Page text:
It was unfair that he wasn’t prepared. That he made it difficult for us to evaluate his fit for the position. That he didn’t give it 100%.

Organizations should concern themselves with fairness. They should make sure their human facing processes take advantage of that. But when employees and job candidates use fairness as a way to excuse poor performance, bad behavior and major mistakes, that’s not fair. Not to their employer. Not to the company they applied at. Not to themselves.

Fairness can be a real issue in business but it is never a reason to give less than your best.

My Posts

How Having A Blog Landed Me A New Job

If you’re a blogger, you know the feeling. You just sat down at your computer and you are a paragraph into a blog post when it suddenly hits you: apathy. “Why am I doing this?” you ask yourself. It may be the worst paying job in the world (most people do it for free or nearly free) and you question the real value of the people you end up making connections with. It can be a lonely existence if you make it that way and the blog is the ultimate one person company. If you don’t make it move, no one else will.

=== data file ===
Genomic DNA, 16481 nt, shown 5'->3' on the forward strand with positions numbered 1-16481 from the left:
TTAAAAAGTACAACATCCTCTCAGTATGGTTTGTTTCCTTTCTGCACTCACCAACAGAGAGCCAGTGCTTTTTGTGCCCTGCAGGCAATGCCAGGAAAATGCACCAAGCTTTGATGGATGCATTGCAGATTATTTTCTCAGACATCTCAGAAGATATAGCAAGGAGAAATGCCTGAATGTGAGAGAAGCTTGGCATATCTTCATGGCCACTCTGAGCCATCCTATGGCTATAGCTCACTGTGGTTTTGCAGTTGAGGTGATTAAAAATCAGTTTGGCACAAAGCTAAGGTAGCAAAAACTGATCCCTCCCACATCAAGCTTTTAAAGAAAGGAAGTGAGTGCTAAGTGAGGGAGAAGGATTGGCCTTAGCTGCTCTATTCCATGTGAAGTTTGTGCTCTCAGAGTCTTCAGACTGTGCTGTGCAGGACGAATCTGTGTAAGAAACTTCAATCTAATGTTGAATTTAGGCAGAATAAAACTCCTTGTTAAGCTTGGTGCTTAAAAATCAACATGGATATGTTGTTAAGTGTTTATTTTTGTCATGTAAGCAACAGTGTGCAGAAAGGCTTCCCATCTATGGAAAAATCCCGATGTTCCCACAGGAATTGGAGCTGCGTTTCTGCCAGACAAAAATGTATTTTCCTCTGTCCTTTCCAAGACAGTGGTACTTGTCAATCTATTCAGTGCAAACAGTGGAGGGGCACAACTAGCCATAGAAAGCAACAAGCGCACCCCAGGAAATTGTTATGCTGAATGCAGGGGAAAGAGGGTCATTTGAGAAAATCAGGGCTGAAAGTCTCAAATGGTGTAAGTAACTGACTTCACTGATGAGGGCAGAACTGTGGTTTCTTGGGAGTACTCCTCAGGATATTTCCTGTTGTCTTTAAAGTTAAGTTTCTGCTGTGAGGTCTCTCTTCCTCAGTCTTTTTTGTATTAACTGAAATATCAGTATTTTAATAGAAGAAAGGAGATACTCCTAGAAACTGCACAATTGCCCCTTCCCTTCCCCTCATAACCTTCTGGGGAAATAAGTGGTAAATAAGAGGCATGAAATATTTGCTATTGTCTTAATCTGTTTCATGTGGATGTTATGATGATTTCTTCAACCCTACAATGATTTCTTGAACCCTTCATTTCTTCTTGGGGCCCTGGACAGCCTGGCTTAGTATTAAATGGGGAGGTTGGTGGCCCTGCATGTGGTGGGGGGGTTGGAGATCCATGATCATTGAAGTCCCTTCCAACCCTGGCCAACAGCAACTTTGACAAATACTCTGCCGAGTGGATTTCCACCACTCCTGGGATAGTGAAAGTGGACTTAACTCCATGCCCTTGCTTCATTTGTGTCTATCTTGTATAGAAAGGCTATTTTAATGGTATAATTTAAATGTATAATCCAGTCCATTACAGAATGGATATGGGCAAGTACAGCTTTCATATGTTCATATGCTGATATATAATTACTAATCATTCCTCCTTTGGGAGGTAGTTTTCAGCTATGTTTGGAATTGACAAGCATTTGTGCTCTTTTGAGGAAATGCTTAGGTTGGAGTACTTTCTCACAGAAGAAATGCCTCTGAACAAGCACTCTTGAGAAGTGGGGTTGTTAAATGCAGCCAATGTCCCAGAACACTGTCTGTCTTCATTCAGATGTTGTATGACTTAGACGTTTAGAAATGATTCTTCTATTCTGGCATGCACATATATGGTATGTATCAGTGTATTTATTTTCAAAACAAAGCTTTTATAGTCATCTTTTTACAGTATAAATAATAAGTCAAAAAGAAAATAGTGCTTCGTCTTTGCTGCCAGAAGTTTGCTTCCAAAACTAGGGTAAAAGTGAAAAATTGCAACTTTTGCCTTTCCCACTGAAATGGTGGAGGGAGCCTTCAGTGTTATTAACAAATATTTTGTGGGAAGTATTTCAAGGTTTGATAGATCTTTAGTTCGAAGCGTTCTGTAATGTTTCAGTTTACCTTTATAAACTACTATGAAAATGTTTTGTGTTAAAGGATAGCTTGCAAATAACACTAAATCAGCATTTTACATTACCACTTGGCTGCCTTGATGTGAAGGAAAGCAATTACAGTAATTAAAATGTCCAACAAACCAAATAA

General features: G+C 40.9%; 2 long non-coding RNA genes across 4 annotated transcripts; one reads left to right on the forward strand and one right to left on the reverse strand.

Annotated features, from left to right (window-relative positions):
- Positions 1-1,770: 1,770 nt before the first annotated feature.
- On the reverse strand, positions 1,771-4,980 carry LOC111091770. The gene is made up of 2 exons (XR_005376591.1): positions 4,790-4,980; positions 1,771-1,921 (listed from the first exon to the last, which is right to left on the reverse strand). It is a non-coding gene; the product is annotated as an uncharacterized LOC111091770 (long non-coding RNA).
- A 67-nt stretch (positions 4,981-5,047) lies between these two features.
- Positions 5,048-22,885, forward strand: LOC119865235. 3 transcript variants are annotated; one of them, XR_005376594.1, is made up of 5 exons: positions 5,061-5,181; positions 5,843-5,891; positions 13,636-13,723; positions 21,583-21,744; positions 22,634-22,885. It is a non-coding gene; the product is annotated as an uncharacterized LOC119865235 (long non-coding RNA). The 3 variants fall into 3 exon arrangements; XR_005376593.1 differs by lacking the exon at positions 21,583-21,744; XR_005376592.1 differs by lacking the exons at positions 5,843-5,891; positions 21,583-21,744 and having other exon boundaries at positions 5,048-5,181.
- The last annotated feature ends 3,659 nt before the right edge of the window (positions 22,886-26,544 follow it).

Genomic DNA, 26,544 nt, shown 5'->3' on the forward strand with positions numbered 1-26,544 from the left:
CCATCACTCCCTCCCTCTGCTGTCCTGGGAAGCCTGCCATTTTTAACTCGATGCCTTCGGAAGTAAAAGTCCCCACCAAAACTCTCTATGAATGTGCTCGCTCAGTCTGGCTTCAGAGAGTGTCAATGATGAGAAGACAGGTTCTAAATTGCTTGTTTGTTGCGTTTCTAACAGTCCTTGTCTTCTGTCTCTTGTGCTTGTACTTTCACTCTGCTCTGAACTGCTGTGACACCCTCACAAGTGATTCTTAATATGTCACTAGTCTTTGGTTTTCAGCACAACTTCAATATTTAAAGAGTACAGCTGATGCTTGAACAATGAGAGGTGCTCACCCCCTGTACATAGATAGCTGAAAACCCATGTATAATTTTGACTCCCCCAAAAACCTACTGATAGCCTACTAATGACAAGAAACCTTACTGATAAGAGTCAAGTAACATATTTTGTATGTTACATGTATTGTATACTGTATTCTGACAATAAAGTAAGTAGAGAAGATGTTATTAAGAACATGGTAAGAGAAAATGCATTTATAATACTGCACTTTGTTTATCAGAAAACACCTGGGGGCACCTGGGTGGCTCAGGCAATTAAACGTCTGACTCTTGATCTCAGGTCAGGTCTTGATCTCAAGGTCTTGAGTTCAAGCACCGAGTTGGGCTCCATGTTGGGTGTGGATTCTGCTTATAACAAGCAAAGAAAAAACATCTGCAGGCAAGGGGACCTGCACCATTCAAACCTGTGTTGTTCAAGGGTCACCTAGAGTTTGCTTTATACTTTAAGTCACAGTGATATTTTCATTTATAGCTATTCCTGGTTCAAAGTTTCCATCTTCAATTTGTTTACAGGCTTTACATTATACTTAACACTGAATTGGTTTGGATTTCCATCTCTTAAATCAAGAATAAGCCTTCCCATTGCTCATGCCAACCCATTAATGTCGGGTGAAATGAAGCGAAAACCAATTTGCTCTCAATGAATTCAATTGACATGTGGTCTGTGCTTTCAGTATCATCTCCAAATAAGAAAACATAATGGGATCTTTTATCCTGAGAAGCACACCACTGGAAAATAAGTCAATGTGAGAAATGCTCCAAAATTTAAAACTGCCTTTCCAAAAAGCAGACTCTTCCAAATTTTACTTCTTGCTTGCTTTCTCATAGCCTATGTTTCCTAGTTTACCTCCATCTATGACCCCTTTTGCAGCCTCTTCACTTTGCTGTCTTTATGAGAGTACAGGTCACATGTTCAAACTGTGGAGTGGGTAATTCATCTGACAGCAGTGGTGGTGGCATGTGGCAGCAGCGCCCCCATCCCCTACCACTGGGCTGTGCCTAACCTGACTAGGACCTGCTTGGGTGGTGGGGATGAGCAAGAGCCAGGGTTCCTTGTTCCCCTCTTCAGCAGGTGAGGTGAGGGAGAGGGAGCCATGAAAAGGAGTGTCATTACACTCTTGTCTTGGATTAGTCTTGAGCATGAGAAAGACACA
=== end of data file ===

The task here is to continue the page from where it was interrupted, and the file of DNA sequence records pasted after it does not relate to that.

If you’re not a blogger and you’ve wondered why we do what we do, you’re not alone. My wife was in the same boat. She could often be found telling me to go to bed, to not spend as much time on it and thought it may be a nice hobby but that’s it. She was supportive of my “hobby” but we didn’t agree on the value of it.

What’s The Value Of Blogging?

The real value of blogging isn’t the content I create. That is nice and that gets my foot in the door. The real value are the connections I make and the things I learn and apply to make myself better.